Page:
Real estate scion and ’80s teen comedy villain Jared Kushner, also known as Donald Trump’s son-in-law, went on Fox & Friends this morning to talk up his new daddy’s re-election chances — and to perpetuate the lie that Trump is simply Abraham Lincoln in orange skin. And in the process, he dropped an absolute gem. “One thing that we have seen in a lot of the Black community…is that President Trump’s policies are the policies that can help people break out of the problems that they’re complaining about,” he said. “But he can’t want them to be successful more than that they want to be successful.” Yes, that sound you heard was a nation of millions all sucking their teeth at exactly the same time. See, centuries of systemic racism is really just a lack of desire. The thing is, this is exactly in line with something Kanye West attributed to Kushner while talking about their frequency conversations — the idea that “We don’t have Black leaders — we just have hustlers.” Wait, though, because we’re confused. If you want to be successful in a country that is built around denying you opportunities, you have to hustle … but if you hustle, then you can’t be a leader. Goddamnit, Jared, you’ve outsmarted us again. Next time around, we’ll have to be born to a gazillionaire magnate the way you were, and see if that helps. (Bloomberg News)

🗑 New York Cop Chants “Trump 2020” From His Car’s Loudspeaker, Proves What Everyone in New York Already Knew

You crazy for this one, White cops who live in Long Island or Staten Island or predominantly White neighborhoods in Queens! Over the weekend, a pedestrian in Brooklyn got into a shouting match with a couple of NYPD officers after their car rolled into a crosswalk. You know the best way for officers of the peace to defuse a situation in which they were clearly in the wrong? That’s not a rhetorical question, we’re really asking you, because the answer probably isn’t repeatedly saying “Trump 2020” over the car’s loudspeaker. And it’s definitely not escalating the situation by daring the pedestrian to “put it on YouTube, put it on Facebook.” Given that whole “you can’t endorse a candidate when on duty” rule, the officer has been suspended without pay — though how long that suspension is, or what it really does to change an inbred culture of us-against-them reactionary conservatism that also manifests in actions like driving your SUV into a crowd of peaceful protestors, is at press time still unclear. So, in summation: very legal, very cool. (Buzzfeed News)

The LEVEL Up: Culture Picks From the Editors

🎶 Ty Dolla $ign, Featuring Ty Dolla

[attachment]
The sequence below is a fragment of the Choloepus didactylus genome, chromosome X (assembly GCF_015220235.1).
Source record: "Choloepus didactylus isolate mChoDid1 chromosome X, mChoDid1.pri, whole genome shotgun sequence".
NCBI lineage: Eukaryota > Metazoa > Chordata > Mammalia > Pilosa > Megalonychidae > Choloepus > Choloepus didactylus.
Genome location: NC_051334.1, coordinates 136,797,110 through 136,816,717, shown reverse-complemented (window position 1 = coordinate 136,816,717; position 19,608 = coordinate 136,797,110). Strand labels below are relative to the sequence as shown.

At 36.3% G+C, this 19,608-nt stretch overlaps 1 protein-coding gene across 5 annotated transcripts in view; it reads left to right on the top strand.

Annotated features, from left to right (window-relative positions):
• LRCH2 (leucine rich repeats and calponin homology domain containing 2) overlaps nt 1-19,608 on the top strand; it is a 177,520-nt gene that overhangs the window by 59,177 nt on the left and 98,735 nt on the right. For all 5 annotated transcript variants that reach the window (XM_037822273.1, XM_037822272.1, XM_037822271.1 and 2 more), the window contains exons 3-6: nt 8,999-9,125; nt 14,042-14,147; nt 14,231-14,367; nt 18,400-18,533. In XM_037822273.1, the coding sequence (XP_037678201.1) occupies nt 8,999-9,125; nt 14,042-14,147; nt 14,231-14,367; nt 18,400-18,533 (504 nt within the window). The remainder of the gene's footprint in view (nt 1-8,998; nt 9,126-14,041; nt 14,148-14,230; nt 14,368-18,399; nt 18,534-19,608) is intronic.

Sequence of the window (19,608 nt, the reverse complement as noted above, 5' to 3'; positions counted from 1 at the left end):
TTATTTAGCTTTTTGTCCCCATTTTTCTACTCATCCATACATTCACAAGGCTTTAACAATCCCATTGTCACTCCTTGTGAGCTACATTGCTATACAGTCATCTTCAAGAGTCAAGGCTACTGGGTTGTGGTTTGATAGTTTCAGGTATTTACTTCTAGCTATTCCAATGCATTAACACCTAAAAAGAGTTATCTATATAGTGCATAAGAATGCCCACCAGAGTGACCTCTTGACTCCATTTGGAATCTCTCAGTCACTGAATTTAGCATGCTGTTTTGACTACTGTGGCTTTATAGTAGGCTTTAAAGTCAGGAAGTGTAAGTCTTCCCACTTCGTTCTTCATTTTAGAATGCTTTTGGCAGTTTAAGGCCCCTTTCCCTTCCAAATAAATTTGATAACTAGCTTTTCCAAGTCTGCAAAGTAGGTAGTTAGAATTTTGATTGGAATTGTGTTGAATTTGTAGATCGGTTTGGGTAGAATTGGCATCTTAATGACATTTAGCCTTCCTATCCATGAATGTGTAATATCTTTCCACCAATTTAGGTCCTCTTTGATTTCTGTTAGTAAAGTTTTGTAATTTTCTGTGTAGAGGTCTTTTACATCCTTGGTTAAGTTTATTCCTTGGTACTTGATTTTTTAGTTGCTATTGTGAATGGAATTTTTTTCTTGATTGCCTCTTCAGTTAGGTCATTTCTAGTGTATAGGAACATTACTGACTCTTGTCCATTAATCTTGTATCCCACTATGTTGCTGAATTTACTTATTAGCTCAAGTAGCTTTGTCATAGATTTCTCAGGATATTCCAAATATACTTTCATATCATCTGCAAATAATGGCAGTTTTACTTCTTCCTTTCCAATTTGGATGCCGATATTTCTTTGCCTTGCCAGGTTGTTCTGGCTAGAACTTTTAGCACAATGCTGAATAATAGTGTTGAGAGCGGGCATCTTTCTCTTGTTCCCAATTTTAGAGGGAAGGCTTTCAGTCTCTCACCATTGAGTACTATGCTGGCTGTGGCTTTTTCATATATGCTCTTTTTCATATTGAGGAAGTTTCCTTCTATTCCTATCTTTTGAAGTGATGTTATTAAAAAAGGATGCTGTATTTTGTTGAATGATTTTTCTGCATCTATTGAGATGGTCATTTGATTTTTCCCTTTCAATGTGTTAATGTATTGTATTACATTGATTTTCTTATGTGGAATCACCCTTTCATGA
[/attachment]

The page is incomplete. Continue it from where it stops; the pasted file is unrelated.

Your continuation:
After a sterling three-year run of slaying guest features, Ty Dolla $ign finally gives the people what they want and need. His third solo studio album (following MihTy, 2018’s fire duet project with Jeremih) is a cohesive collection of mid-tempo vibes that puts the L.A. singer’s chameleonic talents on full display. There’s an update of Erykah Badu’s “Tyrone.” There’s a song named for Dr. Sebi. Plus, everyone from Kehlani to Future to Kid Cudi to Musiq damn Soulchild lends their talents. Recognize greatness. (Spotify)

📺 On the Rocks

Every Black woman needs at least one down-for-whatever homegirl who is willing to entertain and take part in her shenanigans. This goes doubly for fictional Hollywood productions. In the case of Sofia Coppola’s newly streamable comedy, Laura Keane (played by Rashida Jones) has her womanizing dad (Bill Murray), who is very much with the shits. Together, they snoop around behind her perpetually busy businessman husband (Marlon Wayans) after worrying that he may be having an affair. What could go wrong, right? (Apple TV+)

📱 Jim Jones, Drip Report

We can guarantee you’ve never seen a meteorologist like this before. Dipset’s own Jim Jones plays weavahman in Drip Report, a hilarious weekly segment in which the self-proclaimed One-Eyed Willie delivers the national forecast, with a high chance of Harlem slang and swag showers. Wondering whether it’s hoodie weather or time to pull out the construction Timbs? Unlike Sway, Capo has the answers — plus the latest haps in the streetwear world. Pray for reign, indeed. (Revolt)

LEVEL Read of the Week

Turning Georgia Blue Means Fighting Through Voter Suppression

Once a Republican stronghold in the South, Georgia is one of a handful of newly purple swing states that will be pivotal in the upcoming presidential election. Yet these tenacious Democratic voters are up against every tried-and-true trick out of the disenfranchisement playbook, including daunting lines for early voting in Black neighborhoods due to a scarcity of polling sites. The looming pandemic only further complicates things. Peach State voters speak about the assortment of hurdles to overcome so they can avoid seeing red following Election Day. Read the story.